Leave the Light to Burn: Thomas Lux’s To the Left of Time
reviewed by RODGER LeGRAND

Mariner Books, 2016


Thomas Lux’s To The Left of Time is crafted with the mastery and control that we can expect from one of America’s finest poets. This collection is filled with carefully constructed poems that are alive with sound and language and meaning. They are everything a fan of Lux’s work would hope for—his sense of humor, voice, pacing interlaced with gorgeous, sometimes painful lines infused with lyrical insight that slash through expectation. If it’s possible that you don’t know Lux’s work, you should get acquainted. Start here with To The Left of Time and then work your way back through over forty years of earned, worked and reworked poetry collections that will each teach you something about the way we live and love. This collection, perhaps more than any of Lux’s earlier work, chooses love and life in the face of the inevitable finality of living. In To the Left of Time, Lux sings and celebrates the details of daily lives, of memories, of observations. The book itself sings. The poems, each on their own, sing—with exuberance for being alive. 

To The Left of Time is a triptych. Panel one is a series of seemingly autobiographical poems. The middle panel, in typical triptych fashion, is burning, as Lux would say. It is a series of odes that play with the conventions of the form with poems like “Ode to the Fire Hydrant” and “Ode to the Electric Fish that Only Eat the Tails of Other Electric Fish”. The third panel is a turn toward the imaginative playfulness that will be immediately recognizable as Lux in voice, pacing, playfulness, and subject.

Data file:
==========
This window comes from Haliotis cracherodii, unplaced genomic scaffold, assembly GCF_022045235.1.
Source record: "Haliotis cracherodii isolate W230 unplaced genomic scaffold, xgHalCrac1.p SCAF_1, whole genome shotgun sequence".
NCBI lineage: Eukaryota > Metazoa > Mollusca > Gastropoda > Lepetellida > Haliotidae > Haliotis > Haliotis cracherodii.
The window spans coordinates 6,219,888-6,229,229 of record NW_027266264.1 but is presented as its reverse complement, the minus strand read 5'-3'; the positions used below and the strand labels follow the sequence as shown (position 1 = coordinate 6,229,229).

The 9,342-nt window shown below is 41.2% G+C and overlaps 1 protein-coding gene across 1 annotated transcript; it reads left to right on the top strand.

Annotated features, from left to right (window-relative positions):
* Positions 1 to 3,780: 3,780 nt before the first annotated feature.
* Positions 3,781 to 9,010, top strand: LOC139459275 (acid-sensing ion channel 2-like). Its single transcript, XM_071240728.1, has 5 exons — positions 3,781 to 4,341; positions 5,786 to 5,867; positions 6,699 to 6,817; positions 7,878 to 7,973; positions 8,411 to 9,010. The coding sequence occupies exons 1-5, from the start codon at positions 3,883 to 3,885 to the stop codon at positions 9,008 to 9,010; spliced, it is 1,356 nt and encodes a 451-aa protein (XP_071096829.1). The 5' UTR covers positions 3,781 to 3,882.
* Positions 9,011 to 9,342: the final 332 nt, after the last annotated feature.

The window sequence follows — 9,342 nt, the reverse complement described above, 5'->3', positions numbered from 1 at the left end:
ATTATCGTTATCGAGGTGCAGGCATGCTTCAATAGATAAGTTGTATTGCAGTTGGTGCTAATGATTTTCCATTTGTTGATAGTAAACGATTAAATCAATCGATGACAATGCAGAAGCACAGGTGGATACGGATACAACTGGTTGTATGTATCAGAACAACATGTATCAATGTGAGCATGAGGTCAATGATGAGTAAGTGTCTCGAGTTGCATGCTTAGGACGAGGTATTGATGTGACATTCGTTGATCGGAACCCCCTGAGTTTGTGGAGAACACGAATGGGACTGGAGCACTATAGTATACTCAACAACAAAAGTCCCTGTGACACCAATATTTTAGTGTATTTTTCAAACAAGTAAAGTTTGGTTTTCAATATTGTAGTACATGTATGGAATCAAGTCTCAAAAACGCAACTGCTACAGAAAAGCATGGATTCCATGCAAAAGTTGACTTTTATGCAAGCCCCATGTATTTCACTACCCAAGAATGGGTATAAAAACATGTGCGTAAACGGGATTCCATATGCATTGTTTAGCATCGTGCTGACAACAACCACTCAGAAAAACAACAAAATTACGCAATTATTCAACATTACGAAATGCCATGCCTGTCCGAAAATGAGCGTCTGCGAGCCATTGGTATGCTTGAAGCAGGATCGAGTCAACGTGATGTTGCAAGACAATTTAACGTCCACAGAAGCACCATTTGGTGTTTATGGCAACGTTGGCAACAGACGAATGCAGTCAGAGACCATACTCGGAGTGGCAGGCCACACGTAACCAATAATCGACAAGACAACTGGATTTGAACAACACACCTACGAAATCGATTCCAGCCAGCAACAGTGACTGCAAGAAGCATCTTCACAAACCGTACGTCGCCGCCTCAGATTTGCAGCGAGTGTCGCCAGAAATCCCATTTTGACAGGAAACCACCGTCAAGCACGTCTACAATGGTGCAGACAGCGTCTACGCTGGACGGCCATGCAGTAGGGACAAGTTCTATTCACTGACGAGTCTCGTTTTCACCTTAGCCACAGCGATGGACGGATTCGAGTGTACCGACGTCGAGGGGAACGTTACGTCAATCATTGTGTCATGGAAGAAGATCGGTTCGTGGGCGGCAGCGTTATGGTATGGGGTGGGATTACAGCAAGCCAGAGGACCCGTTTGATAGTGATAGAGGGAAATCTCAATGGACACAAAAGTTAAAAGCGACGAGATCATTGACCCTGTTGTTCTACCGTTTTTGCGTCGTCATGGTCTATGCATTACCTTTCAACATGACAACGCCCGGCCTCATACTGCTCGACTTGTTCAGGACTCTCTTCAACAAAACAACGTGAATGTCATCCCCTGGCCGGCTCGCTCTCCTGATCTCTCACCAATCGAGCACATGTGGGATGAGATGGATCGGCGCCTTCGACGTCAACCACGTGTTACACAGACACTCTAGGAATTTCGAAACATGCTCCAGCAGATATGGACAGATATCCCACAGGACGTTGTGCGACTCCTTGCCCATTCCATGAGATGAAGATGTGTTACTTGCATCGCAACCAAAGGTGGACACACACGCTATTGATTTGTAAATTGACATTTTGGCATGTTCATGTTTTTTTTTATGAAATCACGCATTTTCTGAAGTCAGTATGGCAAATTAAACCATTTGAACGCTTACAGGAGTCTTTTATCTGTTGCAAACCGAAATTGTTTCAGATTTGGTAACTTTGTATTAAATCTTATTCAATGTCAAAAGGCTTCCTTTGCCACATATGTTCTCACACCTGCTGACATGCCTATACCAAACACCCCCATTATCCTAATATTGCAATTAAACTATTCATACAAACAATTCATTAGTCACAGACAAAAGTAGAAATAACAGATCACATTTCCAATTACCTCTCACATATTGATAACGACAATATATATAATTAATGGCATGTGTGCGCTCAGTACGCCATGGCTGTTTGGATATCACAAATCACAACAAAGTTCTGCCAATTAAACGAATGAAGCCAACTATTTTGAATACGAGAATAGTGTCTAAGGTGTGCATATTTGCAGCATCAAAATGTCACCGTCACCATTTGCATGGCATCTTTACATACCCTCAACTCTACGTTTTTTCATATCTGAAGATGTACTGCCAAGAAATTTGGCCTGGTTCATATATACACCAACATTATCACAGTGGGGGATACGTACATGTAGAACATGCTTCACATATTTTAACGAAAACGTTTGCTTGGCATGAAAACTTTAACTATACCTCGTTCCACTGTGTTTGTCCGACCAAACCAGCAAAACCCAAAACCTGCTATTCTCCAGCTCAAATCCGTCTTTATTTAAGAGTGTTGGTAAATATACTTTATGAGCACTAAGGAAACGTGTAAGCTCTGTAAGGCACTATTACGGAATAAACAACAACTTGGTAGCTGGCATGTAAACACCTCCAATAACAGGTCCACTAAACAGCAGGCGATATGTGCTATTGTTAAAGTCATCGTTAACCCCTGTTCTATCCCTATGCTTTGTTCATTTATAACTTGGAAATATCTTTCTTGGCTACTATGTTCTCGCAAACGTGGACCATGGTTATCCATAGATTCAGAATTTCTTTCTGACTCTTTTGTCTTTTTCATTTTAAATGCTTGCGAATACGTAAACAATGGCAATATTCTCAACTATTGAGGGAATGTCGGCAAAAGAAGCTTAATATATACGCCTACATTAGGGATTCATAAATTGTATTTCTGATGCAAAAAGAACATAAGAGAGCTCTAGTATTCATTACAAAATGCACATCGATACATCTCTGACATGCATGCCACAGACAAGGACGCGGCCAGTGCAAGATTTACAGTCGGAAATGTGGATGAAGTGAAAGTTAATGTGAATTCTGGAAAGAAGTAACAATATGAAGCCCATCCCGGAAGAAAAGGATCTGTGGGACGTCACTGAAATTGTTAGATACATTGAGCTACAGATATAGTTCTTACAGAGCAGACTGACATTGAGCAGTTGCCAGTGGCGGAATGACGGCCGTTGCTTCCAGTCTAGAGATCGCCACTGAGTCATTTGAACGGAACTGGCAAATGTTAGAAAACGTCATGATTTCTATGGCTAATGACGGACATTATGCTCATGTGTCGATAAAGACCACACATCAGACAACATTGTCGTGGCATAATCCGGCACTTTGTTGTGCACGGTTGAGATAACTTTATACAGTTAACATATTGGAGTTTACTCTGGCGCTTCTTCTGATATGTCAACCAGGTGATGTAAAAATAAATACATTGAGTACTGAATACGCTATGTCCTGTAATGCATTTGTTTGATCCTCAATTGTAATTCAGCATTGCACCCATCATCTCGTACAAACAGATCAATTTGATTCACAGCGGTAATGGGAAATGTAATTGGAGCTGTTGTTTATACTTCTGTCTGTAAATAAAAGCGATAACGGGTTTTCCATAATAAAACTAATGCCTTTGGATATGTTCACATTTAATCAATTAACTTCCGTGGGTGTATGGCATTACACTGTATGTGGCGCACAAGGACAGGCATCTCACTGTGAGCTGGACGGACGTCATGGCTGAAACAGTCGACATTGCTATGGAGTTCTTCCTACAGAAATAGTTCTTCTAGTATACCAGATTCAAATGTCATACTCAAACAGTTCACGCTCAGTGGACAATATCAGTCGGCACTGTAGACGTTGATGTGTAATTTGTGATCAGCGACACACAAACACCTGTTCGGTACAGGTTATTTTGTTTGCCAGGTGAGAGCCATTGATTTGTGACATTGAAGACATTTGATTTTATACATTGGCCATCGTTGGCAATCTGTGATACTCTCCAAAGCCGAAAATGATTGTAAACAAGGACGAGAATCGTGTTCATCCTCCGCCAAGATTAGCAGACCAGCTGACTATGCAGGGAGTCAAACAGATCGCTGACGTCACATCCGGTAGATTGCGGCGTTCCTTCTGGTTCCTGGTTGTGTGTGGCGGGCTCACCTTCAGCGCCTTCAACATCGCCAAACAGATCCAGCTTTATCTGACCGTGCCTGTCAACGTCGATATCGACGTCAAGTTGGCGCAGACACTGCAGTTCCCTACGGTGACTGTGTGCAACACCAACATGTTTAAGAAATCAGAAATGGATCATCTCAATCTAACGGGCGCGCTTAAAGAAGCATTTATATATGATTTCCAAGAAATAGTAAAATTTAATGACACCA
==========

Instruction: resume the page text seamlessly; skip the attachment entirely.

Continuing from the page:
The first section opens with a poem about growing up in solitude as it focuses on a child who learns something about aging, about the elderly, by playing a game of throwing dirtballs at an old cow. 

Cow Chases Boys

What we were thinking 
was bombing the cows with dirtballs 
from the top of the sandbank, 
at the bottom of which ran a cave-cold 
brook, spring-born. 
We knew the cows would pass below 
to drink, and we’d pried our clumps of dirt 
from a crumbling ledge. Here, 
August lasted a million years. 
There was no we, I can tell you that now. 
I did it alone. At one cow 
I knew was old and cloudy-eyed, 
I threw the dirtballs as if it were a sport 
at which I was skilled. 
Boom, a puff of dust off her hip, boom, boom: drilled 
her ribs, and neck, and one more 
too close to where she made her milk. 
She swung around and chased me up an apple tree. 
Her rage surprised me, and her alacrity. 
She looked up. I looked down at her. 
As such with many things, I did this alone. 
We both knew we’d soon be called home.

This poem, and collection, opens with a speaker who needs to work his way toward the truth. The title uses the plural “boys” and the speaker owns up at line ten to being singular. It’s easy to see these poems as autobiographical, which is how I’m reading them. However, I have not asked Lux yet to know for certain. I plan to move forward by thinking about the poems in Part I as being loosely autobiographical, where the core of the poems in section one come from the poet’s memories and are then modified and re-imagined into the shape of the poems they’ve now become.